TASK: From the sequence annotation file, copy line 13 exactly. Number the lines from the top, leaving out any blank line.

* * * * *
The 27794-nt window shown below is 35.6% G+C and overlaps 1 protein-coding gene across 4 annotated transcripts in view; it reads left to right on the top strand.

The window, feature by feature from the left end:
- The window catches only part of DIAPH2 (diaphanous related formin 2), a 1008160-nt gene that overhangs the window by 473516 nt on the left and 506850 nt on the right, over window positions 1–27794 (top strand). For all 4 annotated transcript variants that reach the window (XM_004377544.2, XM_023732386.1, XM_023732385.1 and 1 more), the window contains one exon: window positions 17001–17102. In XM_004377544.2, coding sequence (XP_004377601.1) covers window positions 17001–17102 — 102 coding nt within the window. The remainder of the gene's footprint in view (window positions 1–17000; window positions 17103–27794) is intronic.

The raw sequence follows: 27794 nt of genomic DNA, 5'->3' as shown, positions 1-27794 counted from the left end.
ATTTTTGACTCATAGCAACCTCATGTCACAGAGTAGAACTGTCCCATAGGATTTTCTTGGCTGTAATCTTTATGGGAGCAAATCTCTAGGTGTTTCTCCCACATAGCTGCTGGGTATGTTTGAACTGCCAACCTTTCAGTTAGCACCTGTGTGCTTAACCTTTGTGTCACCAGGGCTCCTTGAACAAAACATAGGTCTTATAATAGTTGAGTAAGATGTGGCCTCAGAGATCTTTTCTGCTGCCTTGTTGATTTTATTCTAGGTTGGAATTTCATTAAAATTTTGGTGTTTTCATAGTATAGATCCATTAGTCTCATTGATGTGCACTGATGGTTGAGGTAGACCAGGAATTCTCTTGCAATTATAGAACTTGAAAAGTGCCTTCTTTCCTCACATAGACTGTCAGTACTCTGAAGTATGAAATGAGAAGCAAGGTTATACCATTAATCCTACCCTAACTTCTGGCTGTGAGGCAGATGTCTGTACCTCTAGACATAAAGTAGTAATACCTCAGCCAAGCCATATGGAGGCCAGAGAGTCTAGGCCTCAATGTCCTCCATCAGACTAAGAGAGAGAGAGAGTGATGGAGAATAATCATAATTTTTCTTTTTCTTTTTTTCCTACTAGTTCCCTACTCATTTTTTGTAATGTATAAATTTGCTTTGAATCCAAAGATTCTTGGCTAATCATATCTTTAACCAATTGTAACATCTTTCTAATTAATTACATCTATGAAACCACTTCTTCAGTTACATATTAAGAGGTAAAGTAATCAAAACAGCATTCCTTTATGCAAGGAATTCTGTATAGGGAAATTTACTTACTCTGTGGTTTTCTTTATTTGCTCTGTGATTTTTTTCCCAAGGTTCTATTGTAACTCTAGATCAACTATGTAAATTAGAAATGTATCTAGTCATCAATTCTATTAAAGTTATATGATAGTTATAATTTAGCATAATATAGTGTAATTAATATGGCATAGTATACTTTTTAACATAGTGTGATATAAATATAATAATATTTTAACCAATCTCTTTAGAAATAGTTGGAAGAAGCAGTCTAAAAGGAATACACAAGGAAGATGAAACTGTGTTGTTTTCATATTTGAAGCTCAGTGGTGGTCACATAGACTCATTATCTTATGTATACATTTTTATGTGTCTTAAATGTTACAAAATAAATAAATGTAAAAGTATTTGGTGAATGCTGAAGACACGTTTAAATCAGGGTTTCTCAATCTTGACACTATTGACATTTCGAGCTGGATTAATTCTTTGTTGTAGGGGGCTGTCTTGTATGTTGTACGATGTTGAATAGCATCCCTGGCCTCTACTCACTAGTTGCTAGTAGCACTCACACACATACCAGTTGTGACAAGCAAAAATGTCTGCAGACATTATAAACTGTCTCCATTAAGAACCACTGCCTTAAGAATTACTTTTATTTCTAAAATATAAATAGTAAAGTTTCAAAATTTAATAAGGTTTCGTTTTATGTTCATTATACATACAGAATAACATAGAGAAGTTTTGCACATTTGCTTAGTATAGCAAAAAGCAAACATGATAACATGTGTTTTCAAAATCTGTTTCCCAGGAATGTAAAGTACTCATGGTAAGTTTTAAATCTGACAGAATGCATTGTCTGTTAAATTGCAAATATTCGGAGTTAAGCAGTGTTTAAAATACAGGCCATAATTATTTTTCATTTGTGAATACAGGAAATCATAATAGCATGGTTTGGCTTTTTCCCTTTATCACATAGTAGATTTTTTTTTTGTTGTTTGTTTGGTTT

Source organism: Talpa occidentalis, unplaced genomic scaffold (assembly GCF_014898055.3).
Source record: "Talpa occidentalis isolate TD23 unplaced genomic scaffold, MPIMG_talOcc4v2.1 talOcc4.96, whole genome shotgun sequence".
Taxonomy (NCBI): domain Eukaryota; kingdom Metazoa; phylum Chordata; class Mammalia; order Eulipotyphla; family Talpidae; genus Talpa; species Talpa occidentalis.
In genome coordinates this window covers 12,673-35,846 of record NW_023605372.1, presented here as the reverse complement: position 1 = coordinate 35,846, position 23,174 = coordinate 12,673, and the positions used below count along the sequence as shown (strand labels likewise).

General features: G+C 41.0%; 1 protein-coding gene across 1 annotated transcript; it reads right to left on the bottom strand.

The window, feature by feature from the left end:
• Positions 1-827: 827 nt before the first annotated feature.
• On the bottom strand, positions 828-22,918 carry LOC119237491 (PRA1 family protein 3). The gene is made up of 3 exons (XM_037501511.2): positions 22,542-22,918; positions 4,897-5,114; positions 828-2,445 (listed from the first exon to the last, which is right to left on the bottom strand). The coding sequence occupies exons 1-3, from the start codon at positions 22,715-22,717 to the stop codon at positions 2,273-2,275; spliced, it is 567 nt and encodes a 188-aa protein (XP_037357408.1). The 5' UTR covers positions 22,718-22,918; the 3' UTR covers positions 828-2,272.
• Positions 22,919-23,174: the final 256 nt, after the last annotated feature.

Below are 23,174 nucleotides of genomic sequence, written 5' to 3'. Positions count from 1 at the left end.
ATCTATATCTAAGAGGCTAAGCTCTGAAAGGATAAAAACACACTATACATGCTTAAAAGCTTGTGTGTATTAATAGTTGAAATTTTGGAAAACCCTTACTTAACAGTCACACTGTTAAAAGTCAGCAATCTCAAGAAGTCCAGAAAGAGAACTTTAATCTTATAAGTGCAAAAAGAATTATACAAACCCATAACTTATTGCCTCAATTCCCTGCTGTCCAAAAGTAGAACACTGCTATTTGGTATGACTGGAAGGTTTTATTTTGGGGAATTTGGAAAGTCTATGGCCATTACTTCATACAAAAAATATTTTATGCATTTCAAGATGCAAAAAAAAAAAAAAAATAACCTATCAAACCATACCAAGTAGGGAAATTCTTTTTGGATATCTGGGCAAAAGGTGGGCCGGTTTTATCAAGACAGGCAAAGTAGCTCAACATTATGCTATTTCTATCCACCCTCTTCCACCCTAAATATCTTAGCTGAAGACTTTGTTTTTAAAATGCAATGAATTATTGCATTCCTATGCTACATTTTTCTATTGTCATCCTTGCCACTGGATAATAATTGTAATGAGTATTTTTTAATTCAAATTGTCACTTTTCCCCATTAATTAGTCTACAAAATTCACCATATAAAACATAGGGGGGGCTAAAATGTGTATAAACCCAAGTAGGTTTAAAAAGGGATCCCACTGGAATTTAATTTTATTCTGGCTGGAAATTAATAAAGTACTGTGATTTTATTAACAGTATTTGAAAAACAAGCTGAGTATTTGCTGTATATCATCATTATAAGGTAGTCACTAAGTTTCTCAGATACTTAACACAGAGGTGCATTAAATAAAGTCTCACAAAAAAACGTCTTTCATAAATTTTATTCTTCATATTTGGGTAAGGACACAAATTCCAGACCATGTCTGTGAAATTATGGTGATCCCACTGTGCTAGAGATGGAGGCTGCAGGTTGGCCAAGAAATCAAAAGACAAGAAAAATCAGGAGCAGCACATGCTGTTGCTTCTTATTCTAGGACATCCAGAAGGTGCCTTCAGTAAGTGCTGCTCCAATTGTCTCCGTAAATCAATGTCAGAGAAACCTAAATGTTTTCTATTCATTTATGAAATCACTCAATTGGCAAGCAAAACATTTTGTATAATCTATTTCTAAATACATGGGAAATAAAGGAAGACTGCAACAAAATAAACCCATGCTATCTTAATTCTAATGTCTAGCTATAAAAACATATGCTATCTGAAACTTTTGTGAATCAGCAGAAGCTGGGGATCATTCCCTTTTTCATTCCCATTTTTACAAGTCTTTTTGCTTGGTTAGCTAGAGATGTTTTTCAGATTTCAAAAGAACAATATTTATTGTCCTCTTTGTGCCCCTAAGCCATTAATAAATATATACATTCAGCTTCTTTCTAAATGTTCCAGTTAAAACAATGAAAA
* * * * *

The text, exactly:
• On the bottom strand, positions 828-22,918 carry LOC119237491 (PRA1 family protein 3). The gene is made up of 3 exons (XM_037501511.2): positions 22,542-22,918; positions 4,897-5,114; positions 828-2,445 (listed from the first exon to the last, which is right to left on the bottom strand). The coding sequence occupies exons 1-3, from the start codon at positions 22,715-22,717 to the stop codon at positions 2,273-2,275; spliced, it is 567 nt and encodes a 188-aa protein (XP_037357408.1). The 5' UTR covers positions 22,718-22,918; the 3' UTR covers positions 828-2,272.